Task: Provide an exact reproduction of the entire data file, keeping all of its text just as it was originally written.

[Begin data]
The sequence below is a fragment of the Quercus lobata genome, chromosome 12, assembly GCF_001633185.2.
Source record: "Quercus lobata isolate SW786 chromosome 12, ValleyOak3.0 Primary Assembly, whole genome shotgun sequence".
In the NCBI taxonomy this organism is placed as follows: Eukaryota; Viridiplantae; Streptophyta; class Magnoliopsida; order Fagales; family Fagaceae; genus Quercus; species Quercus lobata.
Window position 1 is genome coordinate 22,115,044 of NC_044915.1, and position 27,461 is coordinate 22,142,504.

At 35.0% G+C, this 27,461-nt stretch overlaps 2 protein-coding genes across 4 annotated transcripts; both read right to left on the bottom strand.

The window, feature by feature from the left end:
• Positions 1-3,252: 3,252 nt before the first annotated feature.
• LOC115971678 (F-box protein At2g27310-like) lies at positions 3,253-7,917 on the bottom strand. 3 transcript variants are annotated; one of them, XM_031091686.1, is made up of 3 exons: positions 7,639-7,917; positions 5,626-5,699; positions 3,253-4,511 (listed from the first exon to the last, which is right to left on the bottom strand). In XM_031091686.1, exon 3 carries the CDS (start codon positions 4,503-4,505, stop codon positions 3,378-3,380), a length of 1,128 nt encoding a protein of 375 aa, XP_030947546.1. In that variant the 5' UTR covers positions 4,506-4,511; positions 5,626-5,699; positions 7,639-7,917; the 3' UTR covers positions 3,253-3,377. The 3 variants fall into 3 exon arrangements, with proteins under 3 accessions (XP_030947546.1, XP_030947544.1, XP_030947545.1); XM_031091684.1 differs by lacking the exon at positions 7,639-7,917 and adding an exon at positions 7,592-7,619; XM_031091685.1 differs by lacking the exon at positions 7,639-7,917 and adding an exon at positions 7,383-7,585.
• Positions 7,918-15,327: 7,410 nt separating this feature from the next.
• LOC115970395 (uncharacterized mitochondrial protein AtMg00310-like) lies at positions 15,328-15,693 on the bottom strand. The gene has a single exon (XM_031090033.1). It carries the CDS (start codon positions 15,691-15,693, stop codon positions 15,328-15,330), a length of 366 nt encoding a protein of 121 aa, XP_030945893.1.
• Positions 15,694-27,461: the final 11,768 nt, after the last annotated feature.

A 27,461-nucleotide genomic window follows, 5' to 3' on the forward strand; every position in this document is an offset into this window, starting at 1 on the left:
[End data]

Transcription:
The sequence below is a fragment of the Quercus lobata genome, chromosome 12, assembly GCF_001633185.2.
Source record: "Quercus lobata isolate SW786 chromosome 12, ValleyOak3.0 Primary Assembly, whole genome shotgun sequence".
In the NCBI taxonomy this organism is placed as follows: Eukaryota; Viridiplantae; Streptophyta; class Magnoliopsida; order Fagales; family Fagaceae; genus Quercus; species Quercus lobata.
Window position 1 is genome coordinate 22,115,044 of NC_044915.1, and position 27,461 is coordinate 22,142,504.

At 35.0% G+C, this 27,461-nt stretch overlaps 2 protein-coding genes across 4 annotated transcripts; both read right to left on the bottom strand.

The window, feature by feature from the left end:
• Positions 1-3,252: 3,252 nt before the first annotated feature.
• LOC115971678 (F-box protein At2g27310-like) lies at positions 3,253-7,917 on the bottom strand. 3 transcript variants are annotated; one of them, XM_031091686.1, is made up of 3 exons: positions 7,639-7,917; positions 5,626-5,699; positions 3,253-4,511 (listed from the first exon to the last, which is right to left on the bottom strand). In XM_031091686.1, exon 3 carries the CDS (start codon positions 4,503-4,505, stop codon positions 3,378-3,380), a length of 1,128 nt encoding a protein of 375 aa, XP_030947546.1. In that variant the 5' UTR covers positions 4,506-4,511; positions 5,626-5,699; positions 7,639-7,917; the 3' UTR covers positions 3,253-3,377. The 3 variants fall into 3 exon arrangements, with proteins under 3 accessions (XP_030947546.1, XP_030947544.1, XP_030947545.1); XM_031091684.1 differs by lacking the exon at positions 7,639-7,917 and adding an exon at positions 7,592-7,619; XM_031091685.1 differs by lacking the exon at positions 7,639-7,917 and adding an exon at positions 7,383-7,585.
• Positions 7,918-15,327: 7,410 nt separating this feature from the next.
• LOC115970395 (uncharacterized mitochondrial protein AtMg00310-like) lies at positions 15,328-15,693 on the bottom strand. The gene has a single exon (XM_031090033.1). It carries the CDS (start codon positions 15,691-15,693, stop codon positions 15,328-15,330), a length of 366 nt encoding a protein of 121 aa, XP_030945893.1.
• Positions 15,694-27,461: the final 11,768 nt, after the last annotated feature.

A 27,461-nucleotide genomic window follows, 5' to 3' on the forward strand; every position in this document is an offset into this window, starting at 1 on the left: